Each year, in the summer graduate seminar I help direct, we do a roundtable about the cultures students bring with them into our classes. We try to invite different perspectives, highlighting cultural and social differences that may not be familiar to the teachers who attend. Today was that roundtable.
Listening to the four panelists — an elder from one of Oklahoma’s 39 federally recognised tribes; a lesbian undergraduate from a nearby private university; a professor of developmental writing, with a background in special education, and a professor and dean emeritus from Oklahoma’s historically black university — reminded me of what seems an innate human need to ‘label’ things. And people.
Many years ago, a beloved professor told me a story about post-war Japan. American surveyors were working w/ Japanese surveyors to map the country for post-war aid. But the Americans & the Japanese kept coming up w/ different distances between points. Nothing seemed to work, so finally an American surveyor followed a Japanese team on its survey.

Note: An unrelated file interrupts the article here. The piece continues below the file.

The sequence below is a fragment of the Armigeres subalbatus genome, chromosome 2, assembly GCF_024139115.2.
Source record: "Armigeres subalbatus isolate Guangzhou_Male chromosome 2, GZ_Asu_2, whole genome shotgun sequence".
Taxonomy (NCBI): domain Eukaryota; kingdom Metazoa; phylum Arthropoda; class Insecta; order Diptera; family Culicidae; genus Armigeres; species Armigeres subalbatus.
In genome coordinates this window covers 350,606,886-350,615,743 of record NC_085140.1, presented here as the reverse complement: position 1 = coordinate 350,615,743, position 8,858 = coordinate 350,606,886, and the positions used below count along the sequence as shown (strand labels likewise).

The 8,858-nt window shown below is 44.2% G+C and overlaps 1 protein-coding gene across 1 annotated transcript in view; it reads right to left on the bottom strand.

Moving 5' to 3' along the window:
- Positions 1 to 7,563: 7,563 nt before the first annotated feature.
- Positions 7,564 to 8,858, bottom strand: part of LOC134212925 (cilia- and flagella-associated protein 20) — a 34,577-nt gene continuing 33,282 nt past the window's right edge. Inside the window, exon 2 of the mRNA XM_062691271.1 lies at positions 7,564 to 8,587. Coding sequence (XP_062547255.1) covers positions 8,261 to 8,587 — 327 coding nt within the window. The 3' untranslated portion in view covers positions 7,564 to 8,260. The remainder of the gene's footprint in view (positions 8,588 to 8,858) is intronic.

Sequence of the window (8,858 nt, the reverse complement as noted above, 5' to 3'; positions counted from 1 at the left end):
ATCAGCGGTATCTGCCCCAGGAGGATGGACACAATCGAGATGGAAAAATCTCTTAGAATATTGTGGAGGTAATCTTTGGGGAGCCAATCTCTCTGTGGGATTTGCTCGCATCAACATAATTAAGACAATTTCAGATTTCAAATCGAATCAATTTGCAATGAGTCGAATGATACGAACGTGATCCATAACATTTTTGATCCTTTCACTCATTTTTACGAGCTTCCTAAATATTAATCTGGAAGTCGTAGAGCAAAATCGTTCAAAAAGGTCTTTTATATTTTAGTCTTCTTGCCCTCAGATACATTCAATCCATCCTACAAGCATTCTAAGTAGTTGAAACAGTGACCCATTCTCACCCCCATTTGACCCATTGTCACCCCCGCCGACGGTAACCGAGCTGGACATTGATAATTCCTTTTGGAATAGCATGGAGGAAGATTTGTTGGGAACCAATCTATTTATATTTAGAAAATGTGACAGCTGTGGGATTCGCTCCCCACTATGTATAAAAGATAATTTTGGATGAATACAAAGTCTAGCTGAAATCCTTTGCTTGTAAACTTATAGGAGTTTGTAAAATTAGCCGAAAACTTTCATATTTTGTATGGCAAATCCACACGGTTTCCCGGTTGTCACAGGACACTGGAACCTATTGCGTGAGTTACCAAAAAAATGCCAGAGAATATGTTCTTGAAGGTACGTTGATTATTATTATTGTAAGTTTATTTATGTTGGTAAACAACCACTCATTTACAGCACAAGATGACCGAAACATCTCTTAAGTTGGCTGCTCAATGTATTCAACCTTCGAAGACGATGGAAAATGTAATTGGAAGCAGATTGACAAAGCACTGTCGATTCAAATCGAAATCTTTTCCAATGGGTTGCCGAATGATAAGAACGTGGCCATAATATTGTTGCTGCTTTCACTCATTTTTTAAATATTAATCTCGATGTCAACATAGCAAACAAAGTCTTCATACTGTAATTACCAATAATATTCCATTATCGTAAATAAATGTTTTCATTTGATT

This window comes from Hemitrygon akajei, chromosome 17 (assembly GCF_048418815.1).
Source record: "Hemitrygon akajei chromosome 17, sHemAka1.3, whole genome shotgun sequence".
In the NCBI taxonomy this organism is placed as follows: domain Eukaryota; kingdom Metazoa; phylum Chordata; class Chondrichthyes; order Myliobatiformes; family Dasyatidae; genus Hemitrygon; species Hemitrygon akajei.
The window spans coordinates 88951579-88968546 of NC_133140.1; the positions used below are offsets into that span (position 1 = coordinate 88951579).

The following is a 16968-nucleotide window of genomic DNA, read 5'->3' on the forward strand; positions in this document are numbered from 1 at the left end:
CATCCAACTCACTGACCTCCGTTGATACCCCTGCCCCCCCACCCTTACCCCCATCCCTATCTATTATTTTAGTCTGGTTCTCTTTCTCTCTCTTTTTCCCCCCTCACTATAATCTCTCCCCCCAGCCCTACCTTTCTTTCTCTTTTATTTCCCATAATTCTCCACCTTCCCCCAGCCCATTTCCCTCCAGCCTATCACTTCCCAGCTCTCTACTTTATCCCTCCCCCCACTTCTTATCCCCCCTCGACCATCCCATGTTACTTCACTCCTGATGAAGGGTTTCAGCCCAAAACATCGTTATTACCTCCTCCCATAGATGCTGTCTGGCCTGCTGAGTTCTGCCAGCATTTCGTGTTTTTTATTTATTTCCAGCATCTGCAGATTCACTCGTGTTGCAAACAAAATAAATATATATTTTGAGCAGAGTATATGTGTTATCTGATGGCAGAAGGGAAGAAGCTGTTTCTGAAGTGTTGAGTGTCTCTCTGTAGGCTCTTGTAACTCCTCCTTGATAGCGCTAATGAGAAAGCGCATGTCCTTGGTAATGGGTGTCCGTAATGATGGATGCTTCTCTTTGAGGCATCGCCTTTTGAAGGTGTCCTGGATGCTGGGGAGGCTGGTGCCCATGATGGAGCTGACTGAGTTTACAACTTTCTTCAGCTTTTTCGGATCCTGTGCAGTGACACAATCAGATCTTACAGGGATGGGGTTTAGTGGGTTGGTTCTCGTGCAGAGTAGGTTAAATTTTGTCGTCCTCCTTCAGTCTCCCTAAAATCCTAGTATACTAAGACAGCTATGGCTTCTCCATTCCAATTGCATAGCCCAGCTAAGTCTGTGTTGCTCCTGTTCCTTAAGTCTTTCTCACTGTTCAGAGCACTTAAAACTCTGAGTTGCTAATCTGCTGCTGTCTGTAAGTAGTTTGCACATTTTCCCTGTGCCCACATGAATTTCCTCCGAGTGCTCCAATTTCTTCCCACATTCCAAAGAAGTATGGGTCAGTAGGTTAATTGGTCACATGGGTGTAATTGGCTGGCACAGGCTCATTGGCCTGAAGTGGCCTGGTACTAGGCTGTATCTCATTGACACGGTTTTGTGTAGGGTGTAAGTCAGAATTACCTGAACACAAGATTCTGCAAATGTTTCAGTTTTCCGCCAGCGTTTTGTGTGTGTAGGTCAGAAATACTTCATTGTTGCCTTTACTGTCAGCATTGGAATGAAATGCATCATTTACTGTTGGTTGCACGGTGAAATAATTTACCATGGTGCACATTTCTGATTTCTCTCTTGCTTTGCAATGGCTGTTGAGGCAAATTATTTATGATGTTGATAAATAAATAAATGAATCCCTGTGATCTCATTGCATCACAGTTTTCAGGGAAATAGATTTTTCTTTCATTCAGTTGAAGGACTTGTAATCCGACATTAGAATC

The Japanese carefully measured from their starting point to the outskirts of a small village. They then circled the village, taking up their measurements on its opposite perimeter. The reason? The racially and linguistically identical Burakumin, who lived in the village.
Did you get that? The racially & linguistically identical Japanese? Some of whom may well have been down-graded from samurai to eta (which means ‘filthy mess’) simply because their samurai was killed. While others were labeled for doing critically necessary work — leather tanning, for instance, in a culture where armour was made from leather…
It’s not new, labeling. And it’s never been rational. Labels are windows into our fears: what we worry is ‘catching,’ what we need to feel superior, who’s new kid on the block, or just different. A kind of ‘green monkey syndrome,’ from the (mythical?) experiment where monkeys tore a fellow monkey to pieces after its fur was coloured green. We fear that which taps into our own internal nightmares.
At the roundtable, the professor emeritus offered me consolation when I confessed my frustration w/ colleagues who continued in racist and homophobic behaviours. “They’ll change,” he assured me. “In the meantime, we’ll go on educating folks.”
So I offer the Burakumin, as an example no weirder than a society that hates and fears based on religion, that stereotypes based on skin colour, that continues to believe difference is threatening. While I try to figure out how to wait for the changes Doctor Darnell promised me ~